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Department of Justice
U.S. Attorney’s Office
District of New Mexico

FOR IMMEDIATE RELEASE
Thursday, July 19, 2018

Kewa Pueblo Man Sentenced to Prison for Federal Assault Conviction

Defendant Prosecuted as Part of Federal Initiative to Address the Epidemic Incidence of Violence Against Native Women

ALBUQUERQUE – Ruben Cheykaychi, 29, an enrolled member and resident of Kewa Pueblo, N.M., was sentenced today in federal court in Albuquerque, N.M., to 28 months in prison followed by three years of supervised release for his conviction on an assault charge.

The BIA arrested Cheykaychi in May 2017, on an indictment charging him with assault with a dangerous weapon with intent to do bodily harm.  According to the indictment, Cheykaychi committed the crime on April 20, 2016, on the Kewa Pueblo Indian Reservation in Sandoval County, N.M.

On Feb. 27, 2018, Cheykaychi pled guilty to the indictment and admitted assaulting his former girlfriend on April 20, 2016, after seeing her vehicle parked in an area of Kewa Pueblo.  In his plea agreement, Cheykaychi stated that, after a failed attempt to engage the victim in conversation, he became upset and began yelling at her.  Cheykaychi admitted retrieving a BB gun, which resembled a real handgun, from his vehicle and holding it to the victim’s head while threatening to shoot her.  He also admitted putting the BB gun in the victim’s mouth while continuing to yell at her and threatening her, and attempting to take her car keys from her to prevent her from escaping.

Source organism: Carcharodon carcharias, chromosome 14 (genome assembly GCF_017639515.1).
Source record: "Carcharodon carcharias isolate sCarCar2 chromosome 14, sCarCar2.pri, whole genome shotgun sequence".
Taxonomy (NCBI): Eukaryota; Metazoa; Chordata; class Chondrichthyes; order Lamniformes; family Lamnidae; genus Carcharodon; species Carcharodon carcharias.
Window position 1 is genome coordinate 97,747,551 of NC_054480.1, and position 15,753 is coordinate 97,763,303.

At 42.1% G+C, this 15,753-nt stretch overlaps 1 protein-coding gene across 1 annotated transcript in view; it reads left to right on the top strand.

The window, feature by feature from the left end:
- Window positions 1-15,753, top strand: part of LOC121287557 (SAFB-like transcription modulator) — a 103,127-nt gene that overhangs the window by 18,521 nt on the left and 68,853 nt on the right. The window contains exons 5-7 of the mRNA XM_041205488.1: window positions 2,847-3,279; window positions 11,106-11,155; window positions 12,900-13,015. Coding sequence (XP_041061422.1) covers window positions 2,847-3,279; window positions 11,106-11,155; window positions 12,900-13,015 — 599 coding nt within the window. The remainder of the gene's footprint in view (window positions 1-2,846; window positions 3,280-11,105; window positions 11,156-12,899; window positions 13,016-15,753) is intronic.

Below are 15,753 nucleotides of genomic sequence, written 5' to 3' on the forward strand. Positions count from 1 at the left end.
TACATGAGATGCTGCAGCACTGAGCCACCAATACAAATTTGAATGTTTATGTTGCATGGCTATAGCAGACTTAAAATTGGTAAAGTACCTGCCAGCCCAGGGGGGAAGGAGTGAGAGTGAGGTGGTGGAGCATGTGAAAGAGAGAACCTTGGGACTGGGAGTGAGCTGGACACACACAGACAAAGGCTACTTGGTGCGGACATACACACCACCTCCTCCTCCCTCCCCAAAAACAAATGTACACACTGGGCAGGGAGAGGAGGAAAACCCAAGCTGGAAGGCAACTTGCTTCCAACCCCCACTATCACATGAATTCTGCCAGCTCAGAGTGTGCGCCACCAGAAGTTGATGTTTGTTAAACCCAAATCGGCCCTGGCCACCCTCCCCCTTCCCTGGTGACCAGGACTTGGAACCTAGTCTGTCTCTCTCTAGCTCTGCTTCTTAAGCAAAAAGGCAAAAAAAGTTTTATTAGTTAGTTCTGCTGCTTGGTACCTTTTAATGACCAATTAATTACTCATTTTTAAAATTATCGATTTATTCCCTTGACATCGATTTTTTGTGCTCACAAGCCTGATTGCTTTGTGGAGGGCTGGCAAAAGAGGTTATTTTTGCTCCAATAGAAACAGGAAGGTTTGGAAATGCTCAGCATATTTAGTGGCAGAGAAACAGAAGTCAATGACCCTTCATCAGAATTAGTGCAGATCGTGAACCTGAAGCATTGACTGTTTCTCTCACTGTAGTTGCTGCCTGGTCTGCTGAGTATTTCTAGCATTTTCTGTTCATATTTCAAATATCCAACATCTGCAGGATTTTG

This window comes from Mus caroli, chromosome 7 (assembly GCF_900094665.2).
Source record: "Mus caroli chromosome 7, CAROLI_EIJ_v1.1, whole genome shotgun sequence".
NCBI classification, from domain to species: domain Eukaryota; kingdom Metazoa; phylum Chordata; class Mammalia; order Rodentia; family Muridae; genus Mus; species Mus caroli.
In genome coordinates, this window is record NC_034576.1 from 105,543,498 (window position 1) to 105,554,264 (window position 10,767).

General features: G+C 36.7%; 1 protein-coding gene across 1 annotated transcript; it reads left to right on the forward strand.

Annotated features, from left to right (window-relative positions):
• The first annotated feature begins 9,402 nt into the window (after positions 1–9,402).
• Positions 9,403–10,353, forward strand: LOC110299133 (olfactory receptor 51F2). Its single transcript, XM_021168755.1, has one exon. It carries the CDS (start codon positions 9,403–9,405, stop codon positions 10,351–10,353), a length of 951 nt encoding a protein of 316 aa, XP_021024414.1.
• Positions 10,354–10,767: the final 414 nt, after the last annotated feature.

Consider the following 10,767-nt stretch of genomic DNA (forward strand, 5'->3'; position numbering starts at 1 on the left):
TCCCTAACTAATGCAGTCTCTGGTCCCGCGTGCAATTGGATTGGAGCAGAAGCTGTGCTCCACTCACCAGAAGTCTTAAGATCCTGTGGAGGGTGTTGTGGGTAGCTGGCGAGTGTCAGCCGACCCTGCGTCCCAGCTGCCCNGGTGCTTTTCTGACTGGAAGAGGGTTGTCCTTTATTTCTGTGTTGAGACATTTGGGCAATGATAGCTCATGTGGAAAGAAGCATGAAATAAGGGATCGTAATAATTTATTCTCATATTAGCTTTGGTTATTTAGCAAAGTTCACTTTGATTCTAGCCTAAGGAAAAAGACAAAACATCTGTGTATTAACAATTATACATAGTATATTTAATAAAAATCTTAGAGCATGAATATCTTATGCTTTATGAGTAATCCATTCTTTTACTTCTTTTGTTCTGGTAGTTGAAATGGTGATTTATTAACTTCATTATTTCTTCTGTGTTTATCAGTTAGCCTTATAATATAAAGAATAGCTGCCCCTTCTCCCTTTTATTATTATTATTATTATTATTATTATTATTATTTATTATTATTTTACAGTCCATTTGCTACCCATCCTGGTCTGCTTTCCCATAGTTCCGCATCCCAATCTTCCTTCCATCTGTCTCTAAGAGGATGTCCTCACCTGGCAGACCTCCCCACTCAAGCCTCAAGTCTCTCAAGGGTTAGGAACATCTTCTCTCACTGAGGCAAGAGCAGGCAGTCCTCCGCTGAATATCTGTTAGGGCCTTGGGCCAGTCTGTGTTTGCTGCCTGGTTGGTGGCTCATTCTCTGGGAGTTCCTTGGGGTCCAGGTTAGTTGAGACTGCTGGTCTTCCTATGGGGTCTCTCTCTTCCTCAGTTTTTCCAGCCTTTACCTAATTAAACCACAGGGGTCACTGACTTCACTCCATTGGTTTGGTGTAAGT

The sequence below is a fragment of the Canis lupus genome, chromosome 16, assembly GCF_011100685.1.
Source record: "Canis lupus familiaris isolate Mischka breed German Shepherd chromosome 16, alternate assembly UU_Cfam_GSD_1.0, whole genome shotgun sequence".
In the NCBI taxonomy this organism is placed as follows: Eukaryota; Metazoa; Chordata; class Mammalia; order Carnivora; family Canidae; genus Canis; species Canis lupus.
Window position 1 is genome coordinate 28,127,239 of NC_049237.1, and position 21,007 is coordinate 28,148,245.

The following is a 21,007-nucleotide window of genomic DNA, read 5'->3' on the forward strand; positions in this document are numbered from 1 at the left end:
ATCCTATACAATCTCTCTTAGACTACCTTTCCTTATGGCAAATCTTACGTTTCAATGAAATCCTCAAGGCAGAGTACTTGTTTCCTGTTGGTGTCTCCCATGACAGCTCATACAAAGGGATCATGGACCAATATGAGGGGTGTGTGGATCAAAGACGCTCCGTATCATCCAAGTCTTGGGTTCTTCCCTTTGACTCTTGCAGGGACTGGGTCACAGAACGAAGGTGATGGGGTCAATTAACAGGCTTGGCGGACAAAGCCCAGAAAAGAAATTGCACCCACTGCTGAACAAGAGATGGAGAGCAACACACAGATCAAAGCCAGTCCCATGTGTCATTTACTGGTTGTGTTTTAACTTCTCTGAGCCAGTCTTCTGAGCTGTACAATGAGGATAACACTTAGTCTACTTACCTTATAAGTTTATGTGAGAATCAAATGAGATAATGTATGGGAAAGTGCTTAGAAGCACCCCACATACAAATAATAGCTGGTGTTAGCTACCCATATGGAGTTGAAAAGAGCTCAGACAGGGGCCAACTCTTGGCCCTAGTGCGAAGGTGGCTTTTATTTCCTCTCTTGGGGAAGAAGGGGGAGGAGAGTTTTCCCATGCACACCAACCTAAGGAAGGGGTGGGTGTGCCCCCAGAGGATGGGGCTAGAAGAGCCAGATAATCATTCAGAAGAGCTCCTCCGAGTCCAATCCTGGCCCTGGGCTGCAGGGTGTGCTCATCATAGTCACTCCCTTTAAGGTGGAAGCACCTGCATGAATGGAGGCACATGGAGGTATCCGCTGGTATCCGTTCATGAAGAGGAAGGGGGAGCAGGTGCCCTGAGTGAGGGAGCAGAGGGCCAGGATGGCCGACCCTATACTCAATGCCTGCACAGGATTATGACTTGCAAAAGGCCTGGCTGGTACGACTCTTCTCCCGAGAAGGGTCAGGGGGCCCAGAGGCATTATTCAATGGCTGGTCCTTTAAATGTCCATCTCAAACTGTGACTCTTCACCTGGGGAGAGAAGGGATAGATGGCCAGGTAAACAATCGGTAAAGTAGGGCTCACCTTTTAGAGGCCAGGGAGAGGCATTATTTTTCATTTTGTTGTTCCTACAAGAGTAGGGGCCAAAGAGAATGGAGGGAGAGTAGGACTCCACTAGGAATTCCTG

This case was investigated by Southern Pueblos Agency of the BIA, Office of Justice Services.  Assistant U.S. Attorney Nicholas J. Marshall prosecuted the case as part of the Tribal Special Assistant U.S. Attorney (Tribal SAUSA) Pilot Project in the District of New Mexico which is sponsored by the Justice Department’s Office on Violence Against Women under a grant administered by the Pueblo of Laguna.  The Tribal SAUSA Pilot Project seeks to train tribal prosecutors in federal law, procedure and investigative techniques to increase the likelihood that every viable violent offense against Native women is prosecuted in either federal court or tribal court, or both.  The Tribal SAUSA Pilot Project was largely driven by input gathered from annual tribal consultations on violence against women, and is another step in the Justice Department's on-going efforts to increase engagement, coordination and action on public safety in tribal communities.

Topic(s): 
Indian Country Law and Justice
Component(s): 
Updated July 19, 2018